Writing good police reports often eludes officers, who frequently invest little more than a token effort into a chore that they already find monotonous. In reality, though, good reports share a strong narrative flow, clear, concise language and careful attention to detail, among other qualities. The unique pressures of law enforcement careers provide the best incentive for mastering these skills--because failure to do so may cost the officer his job, or life.
Strong Narrative Flow
Walking readers through every step of an incident is critical to avoiding confusion. Good reports stay in sequence, beginning with the time, date, location and nature of the complaint. The narrative should lay out each event as it happened, the officer's response and the outcome. Missing details or jumbled time sequences can jeopardize the credibility of a report and the officer who wrote it.
Avoiding police jargon--such as references to "this officer," for example--will trim excess verbiage that disrupts a report's narrative flow and confuses readers, Lt. Fran Hart says on PoliceOne.com. She further advises to write in the first person whenever possible and clearly identify suspects, victims and witnesses. Continually referring to "Subject #1" or "above date and time," in Hart's view, leaves the reader guessing about what happened.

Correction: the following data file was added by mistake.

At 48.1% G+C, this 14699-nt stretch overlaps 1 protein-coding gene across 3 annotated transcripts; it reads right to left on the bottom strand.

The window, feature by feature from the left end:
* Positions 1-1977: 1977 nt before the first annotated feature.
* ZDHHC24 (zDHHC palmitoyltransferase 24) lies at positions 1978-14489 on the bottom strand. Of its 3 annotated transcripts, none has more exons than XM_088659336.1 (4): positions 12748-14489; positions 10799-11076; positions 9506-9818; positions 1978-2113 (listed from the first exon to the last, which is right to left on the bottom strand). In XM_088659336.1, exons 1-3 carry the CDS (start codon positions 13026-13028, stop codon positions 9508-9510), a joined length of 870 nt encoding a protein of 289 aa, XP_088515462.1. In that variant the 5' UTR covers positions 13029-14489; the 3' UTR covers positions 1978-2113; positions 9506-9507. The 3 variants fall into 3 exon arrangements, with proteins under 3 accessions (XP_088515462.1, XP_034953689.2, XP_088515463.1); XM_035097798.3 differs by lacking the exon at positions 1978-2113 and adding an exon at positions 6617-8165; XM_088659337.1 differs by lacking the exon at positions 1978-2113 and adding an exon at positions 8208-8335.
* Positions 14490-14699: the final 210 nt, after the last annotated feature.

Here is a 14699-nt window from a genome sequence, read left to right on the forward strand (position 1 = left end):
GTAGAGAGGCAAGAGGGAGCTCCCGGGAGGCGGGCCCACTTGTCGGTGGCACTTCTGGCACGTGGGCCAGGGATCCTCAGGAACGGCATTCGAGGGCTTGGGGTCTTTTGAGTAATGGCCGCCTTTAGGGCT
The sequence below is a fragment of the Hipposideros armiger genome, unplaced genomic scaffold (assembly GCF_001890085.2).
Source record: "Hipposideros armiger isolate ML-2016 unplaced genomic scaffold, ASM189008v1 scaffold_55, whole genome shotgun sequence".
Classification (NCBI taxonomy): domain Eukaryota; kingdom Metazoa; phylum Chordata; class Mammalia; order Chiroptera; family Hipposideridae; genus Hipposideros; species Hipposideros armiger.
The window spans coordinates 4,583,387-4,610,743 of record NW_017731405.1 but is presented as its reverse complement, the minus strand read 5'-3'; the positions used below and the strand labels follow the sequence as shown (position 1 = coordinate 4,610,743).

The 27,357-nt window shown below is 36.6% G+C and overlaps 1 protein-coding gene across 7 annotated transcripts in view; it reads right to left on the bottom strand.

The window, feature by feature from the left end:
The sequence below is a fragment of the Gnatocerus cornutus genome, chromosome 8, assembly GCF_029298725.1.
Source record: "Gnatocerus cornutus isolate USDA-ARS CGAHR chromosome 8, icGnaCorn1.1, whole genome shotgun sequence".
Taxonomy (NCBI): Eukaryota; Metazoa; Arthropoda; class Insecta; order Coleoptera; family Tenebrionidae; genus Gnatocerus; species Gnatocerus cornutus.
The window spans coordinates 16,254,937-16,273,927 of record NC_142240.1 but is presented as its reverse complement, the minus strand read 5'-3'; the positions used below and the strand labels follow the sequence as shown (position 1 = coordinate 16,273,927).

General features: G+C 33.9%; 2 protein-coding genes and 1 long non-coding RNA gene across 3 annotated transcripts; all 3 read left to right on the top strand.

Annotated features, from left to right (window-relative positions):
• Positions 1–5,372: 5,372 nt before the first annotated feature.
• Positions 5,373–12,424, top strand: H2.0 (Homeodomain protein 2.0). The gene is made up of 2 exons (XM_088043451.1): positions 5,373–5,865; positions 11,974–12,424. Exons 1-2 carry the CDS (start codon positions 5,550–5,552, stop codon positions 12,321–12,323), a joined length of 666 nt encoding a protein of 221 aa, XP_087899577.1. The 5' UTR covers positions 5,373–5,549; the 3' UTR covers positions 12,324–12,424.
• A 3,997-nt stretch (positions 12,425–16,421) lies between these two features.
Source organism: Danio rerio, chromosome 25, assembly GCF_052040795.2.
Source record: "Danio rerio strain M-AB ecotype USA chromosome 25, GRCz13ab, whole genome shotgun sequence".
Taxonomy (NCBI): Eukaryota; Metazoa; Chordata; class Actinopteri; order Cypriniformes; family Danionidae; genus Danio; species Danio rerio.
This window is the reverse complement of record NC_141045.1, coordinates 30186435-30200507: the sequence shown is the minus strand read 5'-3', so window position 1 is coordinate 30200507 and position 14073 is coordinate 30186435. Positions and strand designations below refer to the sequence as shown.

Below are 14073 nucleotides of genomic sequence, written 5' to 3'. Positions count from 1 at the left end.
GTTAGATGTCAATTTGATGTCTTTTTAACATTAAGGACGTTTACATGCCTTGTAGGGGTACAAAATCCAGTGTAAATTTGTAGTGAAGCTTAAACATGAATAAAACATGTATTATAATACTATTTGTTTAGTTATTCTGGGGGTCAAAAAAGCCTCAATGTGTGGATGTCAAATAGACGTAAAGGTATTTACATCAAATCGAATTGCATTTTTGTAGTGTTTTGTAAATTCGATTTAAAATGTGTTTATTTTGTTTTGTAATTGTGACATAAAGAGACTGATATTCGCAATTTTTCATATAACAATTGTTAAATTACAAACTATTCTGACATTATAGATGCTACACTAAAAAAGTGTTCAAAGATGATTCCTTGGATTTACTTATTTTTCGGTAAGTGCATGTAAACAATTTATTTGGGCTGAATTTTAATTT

Attention to Detail
Well-written reports show attention to detail, because information is the lifeblood of police work, Barry M. Baker observes in an excerpt from his book "Becoming A Police Officer." This point becomes important when victims delay reporting traumatic crimes such as sexual assault. Failing to pin down when the crime occurred could help the suspect build an alibi, causing problems for any prosecution.
Getting to the point is another hallmark for all good reports, says Hart, who recalls seeing sentences that run down a whole page. Good reports give readers' eyes a break by avoiding endless sentences and paragraphs, Hart advises, as well as abbreviations and writing done solely in capital letters. Sticking with shorter sentences and spelling out common abbreviations only serves to boost credibility, Hart says.
Taking time to elicit crucial details from victims makes a good report even more valuable, Baker says. Many officers write "No Further Description" based on the first superficial answers that a victim gives, according to Baker--instead of posing further questions that provide a more detailed picture. For example, suspects' ages rank among the most consistent omissions, lessening the report's value to other officers.
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